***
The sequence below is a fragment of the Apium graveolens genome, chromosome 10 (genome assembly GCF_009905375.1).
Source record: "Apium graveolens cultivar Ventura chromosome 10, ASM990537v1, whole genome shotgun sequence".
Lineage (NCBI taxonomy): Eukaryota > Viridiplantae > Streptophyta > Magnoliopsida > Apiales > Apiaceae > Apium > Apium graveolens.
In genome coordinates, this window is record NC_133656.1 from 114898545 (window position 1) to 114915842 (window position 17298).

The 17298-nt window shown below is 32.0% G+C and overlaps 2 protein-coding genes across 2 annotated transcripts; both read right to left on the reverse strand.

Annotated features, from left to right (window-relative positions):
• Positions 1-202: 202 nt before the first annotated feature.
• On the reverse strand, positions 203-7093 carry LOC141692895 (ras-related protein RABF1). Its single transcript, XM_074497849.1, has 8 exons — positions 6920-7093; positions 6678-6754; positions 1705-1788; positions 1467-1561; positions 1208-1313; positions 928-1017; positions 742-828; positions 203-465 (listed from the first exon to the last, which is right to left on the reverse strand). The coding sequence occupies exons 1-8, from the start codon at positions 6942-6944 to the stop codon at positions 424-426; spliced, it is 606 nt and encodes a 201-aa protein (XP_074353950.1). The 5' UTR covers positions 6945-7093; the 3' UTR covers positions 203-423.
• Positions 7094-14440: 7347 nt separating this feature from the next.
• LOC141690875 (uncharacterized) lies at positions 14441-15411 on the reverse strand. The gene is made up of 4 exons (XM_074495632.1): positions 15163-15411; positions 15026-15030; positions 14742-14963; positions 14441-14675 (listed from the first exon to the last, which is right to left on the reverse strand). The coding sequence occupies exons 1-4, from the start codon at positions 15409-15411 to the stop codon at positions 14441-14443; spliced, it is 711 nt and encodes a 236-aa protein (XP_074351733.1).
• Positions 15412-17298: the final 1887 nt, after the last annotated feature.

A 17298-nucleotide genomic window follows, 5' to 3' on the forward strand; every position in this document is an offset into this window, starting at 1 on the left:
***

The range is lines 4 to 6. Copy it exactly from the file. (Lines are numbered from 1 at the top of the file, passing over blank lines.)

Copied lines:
In genome coordinates, this window is record NC_133656.1 from 114898545 (window position 1) to 114915842 (window position 17298).

The 17298-nt window shown below is 32.0% G+C and overlaps 2 protein-coding genes across 2 annotated transcripts; both read right to left on the reverse strand.

Annotated features, from left to right (window-relative positions):